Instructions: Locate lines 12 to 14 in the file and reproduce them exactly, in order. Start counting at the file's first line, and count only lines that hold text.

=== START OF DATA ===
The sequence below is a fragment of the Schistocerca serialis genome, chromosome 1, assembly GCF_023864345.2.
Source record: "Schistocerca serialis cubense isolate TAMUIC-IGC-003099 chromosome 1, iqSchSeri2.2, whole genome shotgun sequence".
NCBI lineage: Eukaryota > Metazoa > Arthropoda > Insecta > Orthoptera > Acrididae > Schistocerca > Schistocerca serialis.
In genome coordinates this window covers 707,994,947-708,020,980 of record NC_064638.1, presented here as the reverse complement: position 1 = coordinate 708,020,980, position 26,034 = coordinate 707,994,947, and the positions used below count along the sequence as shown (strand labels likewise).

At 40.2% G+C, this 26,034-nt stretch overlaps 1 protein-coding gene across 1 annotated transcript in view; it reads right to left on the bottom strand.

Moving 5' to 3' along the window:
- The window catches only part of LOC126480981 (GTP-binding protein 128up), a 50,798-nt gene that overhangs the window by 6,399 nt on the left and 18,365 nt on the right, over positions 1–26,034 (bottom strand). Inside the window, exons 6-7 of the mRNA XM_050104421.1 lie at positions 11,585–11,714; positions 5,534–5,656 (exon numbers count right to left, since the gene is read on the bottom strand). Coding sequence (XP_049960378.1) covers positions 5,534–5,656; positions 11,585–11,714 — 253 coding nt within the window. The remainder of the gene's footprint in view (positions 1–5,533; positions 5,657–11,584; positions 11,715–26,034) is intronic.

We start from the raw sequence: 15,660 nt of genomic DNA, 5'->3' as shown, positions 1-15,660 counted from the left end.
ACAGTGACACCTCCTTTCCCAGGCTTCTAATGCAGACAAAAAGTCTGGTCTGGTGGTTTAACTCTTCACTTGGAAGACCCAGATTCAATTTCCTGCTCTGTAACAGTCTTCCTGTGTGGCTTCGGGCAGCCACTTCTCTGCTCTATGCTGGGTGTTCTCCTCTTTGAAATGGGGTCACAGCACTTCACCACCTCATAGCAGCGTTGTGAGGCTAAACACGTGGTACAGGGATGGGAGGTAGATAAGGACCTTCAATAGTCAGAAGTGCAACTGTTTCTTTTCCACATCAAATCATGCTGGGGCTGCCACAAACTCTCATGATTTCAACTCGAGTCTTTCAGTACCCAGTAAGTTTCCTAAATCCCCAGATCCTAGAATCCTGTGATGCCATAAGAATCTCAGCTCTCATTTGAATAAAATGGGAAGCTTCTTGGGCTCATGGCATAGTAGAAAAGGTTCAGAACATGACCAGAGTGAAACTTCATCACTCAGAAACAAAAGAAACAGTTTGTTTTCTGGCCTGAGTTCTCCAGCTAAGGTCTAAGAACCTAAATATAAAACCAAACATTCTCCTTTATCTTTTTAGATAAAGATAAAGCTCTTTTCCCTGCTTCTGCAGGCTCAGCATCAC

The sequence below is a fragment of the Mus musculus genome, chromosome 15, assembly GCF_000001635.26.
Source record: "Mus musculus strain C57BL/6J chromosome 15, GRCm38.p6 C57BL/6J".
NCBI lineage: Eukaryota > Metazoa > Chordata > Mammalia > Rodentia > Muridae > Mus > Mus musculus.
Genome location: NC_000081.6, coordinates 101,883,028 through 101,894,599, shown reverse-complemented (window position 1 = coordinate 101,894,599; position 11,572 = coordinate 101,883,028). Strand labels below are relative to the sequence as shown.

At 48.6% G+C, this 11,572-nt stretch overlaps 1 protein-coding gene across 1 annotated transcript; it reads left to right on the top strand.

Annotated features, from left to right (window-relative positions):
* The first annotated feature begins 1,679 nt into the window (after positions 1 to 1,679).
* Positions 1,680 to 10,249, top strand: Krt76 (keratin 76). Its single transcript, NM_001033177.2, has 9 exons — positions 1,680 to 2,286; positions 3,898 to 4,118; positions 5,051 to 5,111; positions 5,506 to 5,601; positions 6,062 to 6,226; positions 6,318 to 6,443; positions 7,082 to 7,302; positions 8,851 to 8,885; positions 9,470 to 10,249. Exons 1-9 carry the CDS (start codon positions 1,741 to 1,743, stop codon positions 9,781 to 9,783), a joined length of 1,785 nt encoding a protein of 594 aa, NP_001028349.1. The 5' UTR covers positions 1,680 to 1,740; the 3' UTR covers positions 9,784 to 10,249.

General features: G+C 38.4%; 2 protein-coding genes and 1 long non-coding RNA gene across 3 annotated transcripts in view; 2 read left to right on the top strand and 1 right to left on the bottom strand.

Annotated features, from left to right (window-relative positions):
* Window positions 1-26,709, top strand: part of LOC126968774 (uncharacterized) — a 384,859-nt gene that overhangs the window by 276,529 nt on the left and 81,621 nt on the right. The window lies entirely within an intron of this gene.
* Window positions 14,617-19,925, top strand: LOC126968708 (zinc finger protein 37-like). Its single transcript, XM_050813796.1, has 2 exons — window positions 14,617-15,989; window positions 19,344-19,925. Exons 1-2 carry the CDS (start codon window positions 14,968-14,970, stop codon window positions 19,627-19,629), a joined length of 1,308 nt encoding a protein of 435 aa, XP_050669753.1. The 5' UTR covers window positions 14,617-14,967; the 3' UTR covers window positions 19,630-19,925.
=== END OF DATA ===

NCBI lineage: Eukaryota > Metazoa > Chordata > Mammalia > Rodentia > Muridae > Mus > Mus musculus.
Genome location: NC_000081.6, coordinates 101,883,028 through 101,894,599, shown reverse-complemented (window position 1 = coordinate 101,894,599; position 11,572 = coordinate 101,883,028). Strand labels below are relative to the sequence as shown.

At 48.6% G+C, this 11,572-nt stretch overlaps 1 protein-coding gene across 1 annotated transcript; it reads left to right on the top strand.